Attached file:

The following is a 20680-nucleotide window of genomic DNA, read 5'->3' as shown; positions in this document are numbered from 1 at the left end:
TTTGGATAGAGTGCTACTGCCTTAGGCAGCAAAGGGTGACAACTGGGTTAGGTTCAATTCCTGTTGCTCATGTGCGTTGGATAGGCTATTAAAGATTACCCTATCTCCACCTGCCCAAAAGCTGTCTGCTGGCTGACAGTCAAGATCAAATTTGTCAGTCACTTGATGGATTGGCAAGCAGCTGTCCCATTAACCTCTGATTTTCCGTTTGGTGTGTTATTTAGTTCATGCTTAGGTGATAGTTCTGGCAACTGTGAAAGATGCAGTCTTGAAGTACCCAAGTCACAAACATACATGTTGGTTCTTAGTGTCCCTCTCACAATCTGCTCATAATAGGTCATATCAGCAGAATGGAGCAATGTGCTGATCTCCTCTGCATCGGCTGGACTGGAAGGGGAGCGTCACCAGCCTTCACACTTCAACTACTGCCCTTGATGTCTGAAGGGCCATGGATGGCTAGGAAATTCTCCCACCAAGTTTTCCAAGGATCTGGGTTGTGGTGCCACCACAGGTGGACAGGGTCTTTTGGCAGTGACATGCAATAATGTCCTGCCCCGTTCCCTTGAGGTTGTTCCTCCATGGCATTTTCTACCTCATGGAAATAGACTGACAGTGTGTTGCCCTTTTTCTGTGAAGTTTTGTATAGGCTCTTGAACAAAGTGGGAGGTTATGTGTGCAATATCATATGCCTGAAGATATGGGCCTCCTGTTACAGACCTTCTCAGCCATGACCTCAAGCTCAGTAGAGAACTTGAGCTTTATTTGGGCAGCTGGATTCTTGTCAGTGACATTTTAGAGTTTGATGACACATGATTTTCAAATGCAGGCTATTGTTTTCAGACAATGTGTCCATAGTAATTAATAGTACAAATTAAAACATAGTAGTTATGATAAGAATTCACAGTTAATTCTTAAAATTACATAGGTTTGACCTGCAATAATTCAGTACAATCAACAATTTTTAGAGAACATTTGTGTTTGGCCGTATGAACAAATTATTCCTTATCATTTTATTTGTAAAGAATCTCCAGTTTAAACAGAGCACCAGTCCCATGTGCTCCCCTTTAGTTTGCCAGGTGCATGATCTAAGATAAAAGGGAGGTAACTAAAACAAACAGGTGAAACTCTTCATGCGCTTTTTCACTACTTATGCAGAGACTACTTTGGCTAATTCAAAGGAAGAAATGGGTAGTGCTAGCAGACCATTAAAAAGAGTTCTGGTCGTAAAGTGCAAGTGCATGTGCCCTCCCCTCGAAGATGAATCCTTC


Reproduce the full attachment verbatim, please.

The following is a 20680-nucleotide window of genomic DNA, read 5'->3' as shown; positions in this document are numbered from 1 at the left end:
TTTGGATAGAGTGCTACTGCCTTAGGCAGCAAAGGGTGACAACTGGGTTAGGTTCAATTCCTGTTGCTCATGTGCGTTGGATAGGCTATTAAAGATTACCCTATCTCCACCTGCCCAAAAGCTGTCTGCTGGCTGACAGTCAAGATCAAATTTGTCAGTCACTTGATGGATTGGCAAGCAGCTGTCCCATTAACCTCTGATTTTCCGTTTGGTGTGTTATTTAGTTCATGCTTAGGTGATAGTTCTGGCAACTGTGAAAGATGCAGTCTTGAAGTACCCAAGTCACAAACATACATGTTGGTTCTTAGTGTCCCTCTCACAATCTGCTCATAATAGGTCATATCAGCAGAATGGAGCAATGTGCTGATCTCCTCTGCATCGGCTGGACTGGAAGGGGAGCGTCACCAGCCTTCACACTTCAACTACTGCCCTTGATGTCTGAAGGGCCATGGATGGCTAGGAAATTCTCCCACCAAGTTTTCCAAGGATCTGGGTTGTGGTGCCACCACAGGTGGACAGGGTCTTTTGGCAGTGACATGCAATAATGTCCTGCCCCGTTCCCTTGAGGTTGTTCCTCCATGGCATTTTCTACCTCATGGAAATAGACTGACAGTGTGTTGCCCTTTTTCTGTGAAGTTTTGTATAGGCTCTTGAACAAAGTGGGAGGTTATGTGTGCAATATCATATGCCTGAAGATATGGGCCTCCTGTTACAGACCTTCTCAGCCATGACCTCAAGCTCAGTAGAGAACTTGAGCTTTATTTGGGCAGCTGGATTCTTGTCAGTGACATTTTAGAGTTTGATGACACATGATTTTCAAATGCAGGCTATTGTTTTCAGACAATGTGTCCATAGTAATTAATAGTACAAATTAAAACATAGTAGTTATGATAAGAATTCACAGTTAATTCTTAAAATTACATAGGTTTGACCTGCAATAATTCAGTACAATCAACAATTTTTAGAGAACATTTGTGTTTGGCCGTATGAACAAATTATTCCTTATCATTTTATTTGTAAAGAATCTCCAGTTTAAACAGAGCACCAGTCCCATGTGCTCCCCTTTAGTTTGCCAGGTGCATGATCTAAGATAAAAGGGAGGTAACTAAAACAAACAGGTGAAACTCTTCATGCGCTTTTTCACTACTTATGCAGAGACTACTTTGGCTAATTCAAAGGAAGAAATGGGTAGTGCTAGCAGACCATTAAAAAGAGTTCTGGTCGTAAAGTGCAAGTGCATGTGCCCTCCCCTCGAAGATGAATCCTTC